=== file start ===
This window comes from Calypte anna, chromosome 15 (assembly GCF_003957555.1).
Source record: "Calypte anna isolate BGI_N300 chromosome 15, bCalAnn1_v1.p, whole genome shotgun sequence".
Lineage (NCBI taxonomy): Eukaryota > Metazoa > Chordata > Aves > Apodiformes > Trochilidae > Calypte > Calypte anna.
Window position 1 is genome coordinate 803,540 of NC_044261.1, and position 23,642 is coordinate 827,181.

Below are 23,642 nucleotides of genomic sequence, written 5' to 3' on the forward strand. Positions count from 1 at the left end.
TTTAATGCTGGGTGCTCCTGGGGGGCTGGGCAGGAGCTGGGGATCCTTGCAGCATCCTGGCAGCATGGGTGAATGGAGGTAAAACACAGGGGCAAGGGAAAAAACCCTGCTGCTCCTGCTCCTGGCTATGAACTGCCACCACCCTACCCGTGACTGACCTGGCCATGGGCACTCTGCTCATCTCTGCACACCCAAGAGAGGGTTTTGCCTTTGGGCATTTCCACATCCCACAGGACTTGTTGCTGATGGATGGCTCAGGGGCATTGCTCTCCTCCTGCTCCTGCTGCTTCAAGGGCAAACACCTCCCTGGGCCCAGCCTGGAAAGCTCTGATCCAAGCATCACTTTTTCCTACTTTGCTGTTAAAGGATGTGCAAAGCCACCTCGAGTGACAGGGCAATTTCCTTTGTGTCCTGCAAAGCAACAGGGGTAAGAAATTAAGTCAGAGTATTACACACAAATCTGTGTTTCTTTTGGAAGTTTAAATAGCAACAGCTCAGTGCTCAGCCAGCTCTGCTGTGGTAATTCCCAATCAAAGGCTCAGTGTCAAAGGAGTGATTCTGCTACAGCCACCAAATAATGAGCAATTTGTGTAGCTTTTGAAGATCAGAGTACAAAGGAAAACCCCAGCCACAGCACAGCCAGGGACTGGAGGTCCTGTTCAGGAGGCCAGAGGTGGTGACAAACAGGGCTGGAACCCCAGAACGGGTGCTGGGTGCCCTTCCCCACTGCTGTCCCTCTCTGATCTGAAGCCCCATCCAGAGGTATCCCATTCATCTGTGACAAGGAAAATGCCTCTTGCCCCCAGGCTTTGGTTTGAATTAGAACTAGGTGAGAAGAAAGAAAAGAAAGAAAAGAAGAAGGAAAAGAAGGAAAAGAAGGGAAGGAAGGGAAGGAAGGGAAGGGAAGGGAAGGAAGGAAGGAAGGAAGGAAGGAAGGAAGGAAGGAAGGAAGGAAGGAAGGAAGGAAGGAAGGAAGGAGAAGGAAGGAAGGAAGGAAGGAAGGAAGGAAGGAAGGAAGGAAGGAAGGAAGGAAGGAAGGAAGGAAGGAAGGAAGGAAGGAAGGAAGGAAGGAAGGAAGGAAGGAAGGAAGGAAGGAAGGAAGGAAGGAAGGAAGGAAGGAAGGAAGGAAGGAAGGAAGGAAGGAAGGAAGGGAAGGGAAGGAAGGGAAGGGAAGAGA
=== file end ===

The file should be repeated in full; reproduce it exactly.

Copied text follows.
This window comes from Calypte anna, chromosome 15 (assembly GCF_003957555.1).
Source record: "Calypte anna isolate BGI_N300 chromosome 15, bCalAnn1_v1.p, whole genome shotgun sequence".
Lineage (NCBI taxonomy): Eukaryota > Metazoa > Chordata > Aves > Apodiformes > Trochilidae > Calypte > Calypte anna.
Window position 1 is genome coordinate 803,540 of NC_044261.1, and position 23,642 is coordinate 827,181.

Below are 23,642 nucleotides of genomic sequence, written 5' to 3' on the forward strand. Positions count from 1 at the left end.
TTTAATGCTGGGTGCTCCTGGGGGGCTGGGCAGGAGCTGGGGATCCTTGCAGCATCCTGGCAGCATGGGTGAATGGAGGTAAAACACAGGGGCAAGGGAAAAAACCCTGCTGCTCCTGCTCCTGGCTATGAACTGCCACCACCCTACCCGTGACTGACCTGGCCATGGGCACTCTGCTCATCTCTGCACACCCAAGAGAGGGTTTTGCCTTTGGGCATTTCCACATCCCACAGGACTTGTTGCTGATGGATGGCTCAGGGGCATTGCTCTCCTCCTGCTCCTGCTGCTTCAAGGGCAAACACCTCCCTGGGCCCAGCCTGGAAAGCTCTGATCCAAGCATCACTTTTTCCTACTTTGCTGTTAAAGGATGTGCAAAGCCACCTCGAGTGACAGGGCAATTTCCTTTGTGTCCTGCAAAGCAACAGGGGTAAGAAATTAAGTCAGAGTATTACACACAAATCTGTGTTTCTTTTGGAAGTTTAAATAGCAACAGCTCAGTGCTCAGCCAGCTCTGCTGTGGTAATTCCCAATCAAAGGCTCAGTGTCAAAGGAGTGATTCTGCTACAGCCACCAAATAATGAGCAATTTGTGTAGCTTTTGAAGATCAGAGTACAAAGGAAAACCCCAGCCACAGCACAGCCAGGGACTGGAGGTCCTGTTCAGGAGGCCAGAGGTGGTGACAAACAGGGCTGGAACCCCAGAACGGGTGCTGGGTGCCCTTCCCCACTGCTGTCCCTCTCTGATCTGAAGCCCCATCCAGAGGTATCCCATTCATCTGTGACAAGGAAAATGCCTCTTGCCCCCAGGCTTTGGTTTGAATTAGAACTAGGTGAGAAGAAAGAAAAGAAAGAAAAGAAGAAGGAAAAGAAGGAAAAGAAGGGAAGGAAGGGAAGGAAGGGAAGGGAAGGGAAGGAAGGAAGGAAGGAAGGAAGGAAGGAAGGAAGGAAGGAAGGAAGGAAGGAAGGAAGGAAGGAAGGAGAAGGAAGGAAGGAAGGAAGGAAGGAAGGAAGGAAGGAAGGAAGGAAGGAAGGAAGGAAGGAAGGAAGGAAGGAAGGAAGGAAGGAAGGAAGGAAGGAAGGAAGGAAGGAAGGAAGGAAGGAAGGAAGGAAGGAAGGAAGGAAGGAAGGAAGGAAGGAAGGAAGGAAGGAAGGGAAGGGAAGGAAGGGAAGGGAAGAGA